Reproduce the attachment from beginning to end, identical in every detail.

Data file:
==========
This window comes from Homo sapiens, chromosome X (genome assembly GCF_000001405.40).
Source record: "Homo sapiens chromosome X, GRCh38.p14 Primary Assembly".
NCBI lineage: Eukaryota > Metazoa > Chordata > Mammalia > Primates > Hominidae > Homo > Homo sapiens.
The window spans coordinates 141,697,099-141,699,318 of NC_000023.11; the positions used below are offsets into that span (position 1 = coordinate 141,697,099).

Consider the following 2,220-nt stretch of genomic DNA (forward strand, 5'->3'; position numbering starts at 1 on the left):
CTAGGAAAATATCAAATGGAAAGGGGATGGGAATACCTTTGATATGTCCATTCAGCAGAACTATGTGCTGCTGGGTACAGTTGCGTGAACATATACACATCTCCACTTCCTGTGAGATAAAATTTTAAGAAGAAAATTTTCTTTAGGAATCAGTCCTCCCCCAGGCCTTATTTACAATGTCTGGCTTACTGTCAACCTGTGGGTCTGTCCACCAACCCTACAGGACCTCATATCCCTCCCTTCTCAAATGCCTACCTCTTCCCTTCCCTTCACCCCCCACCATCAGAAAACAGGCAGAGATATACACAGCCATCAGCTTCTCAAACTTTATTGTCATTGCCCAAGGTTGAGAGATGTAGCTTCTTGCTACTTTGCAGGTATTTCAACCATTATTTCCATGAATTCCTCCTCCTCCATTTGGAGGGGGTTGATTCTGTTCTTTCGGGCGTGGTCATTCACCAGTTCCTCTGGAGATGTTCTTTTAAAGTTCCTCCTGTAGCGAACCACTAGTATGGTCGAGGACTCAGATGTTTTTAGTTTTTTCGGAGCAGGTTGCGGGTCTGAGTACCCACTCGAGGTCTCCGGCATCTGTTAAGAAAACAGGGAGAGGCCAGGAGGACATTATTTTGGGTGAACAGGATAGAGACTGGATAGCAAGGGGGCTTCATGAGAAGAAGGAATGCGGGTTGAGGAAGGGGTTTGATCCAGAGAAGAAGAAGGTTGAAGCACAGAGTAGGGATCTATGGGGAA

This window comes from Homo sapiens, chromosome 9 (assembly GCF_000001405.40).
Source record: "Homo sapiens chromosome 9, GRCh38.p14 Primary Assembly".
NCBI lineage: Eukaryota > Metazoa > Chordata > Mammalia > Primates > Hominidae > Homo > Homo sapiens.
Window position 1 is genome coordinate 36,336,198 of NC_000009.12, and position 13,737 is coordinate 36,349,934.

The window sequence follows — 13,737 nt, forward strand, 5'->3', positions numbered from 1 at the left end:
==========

This window comes from Homo sapiens, chromosome X (genome assembly GCF_000001405.40).
Source record: "Homo sapiens chromosome X, GRCh38.p14 Primary Assembly".
NCBI lineage: Eukaryota > Metazoa > Chordata > Mammalia > Primates > Hominidae > Homo > Homo sapiens.
The window spans coordinates 141,697,099-141,699,318 of NC_000023.11; the positions used below are offsets into that span (position 1 = coordinate 141,697,099).

Consider the following 2,220-nt stretch of genomic DNA (forward strand, 5'->3'; position numbering starts at 1 on the left):
CTAGGAAAATATCAAATGGAAAGGGGATGGGAATACCTTTGATATGTCCATTCAGCAGAACTATGTGCTGCTGGGTACAGTTGCGTGAACATATACACATCTCCACTTCCTGTGAGATAAAATTTTAAGAAGAAAATTTTCTTTAGGAATCAGTCCTCCCCCAGGCCTTATTTACAATGTCTGGCTTACTGTCAACCTGTGGGTCTGTCCACCAACCCTACAGGACCTCATATCCCTCCCTTCTCAAATGCCTACCTCTTCCCTTCCCTTCACCCCCCACCATCAGAAAACAGGCAGAGATATACACAGCCATCAGCTTCTCAAACTTTATTGTCATTGCCCAAGGTTGAGAGATGTAGCTTCTTGCTACTTTGCAGGTATTTCAACCATTATTTCCATGAATTCCTCCTCCTCCATTTGGAGGGGGTTGATTCTGTTCTTTCGGGCGTGGTCATTCACCAGTTCCTCTGGAGATGTTCTTTTAAAGTTCCTCCTGTAGCGAACCACTAGTATGGTCGAGGACTCAGATGTTTTTAGTTTTTTCGGAGCAGGTTGCGGGTCTGAGTACCCACTCGAGGTCTCCGGCATCTGTTAAGAAAACAGGGAGAGGCCAGGAGGACATTATTTTGGGTGAACAGGATAGAGACTGGATAGCAAGGGGGCTTCATGAGAAGAAGGAATGCGGGTTGAGGAAGGGGTTTGATCCAGAGAAGAAGAAGGTTGAAGCACAGAGTAGGGATCTATGGGGAA

This window comes from Homo sapiens, chromosome 9 (assembly GCF_000001405.40).
Source record: "Homo sapiens chromosome 9, GRCh38.p14 Primary Assembly".
NCBI lineage: Eukaryota > Metazoa > Chordata > Mammalia > Primates > Hominidae > Homo > Homo sapiens.
Window position 1 is genome coordinate 36,336,198 of NC_000009.12, and position 13,737 is coordinate 36,349,934.

The window sequence follows — 13,737 nt, forward strand, 5'->3', positions numbered from 1 at the left end: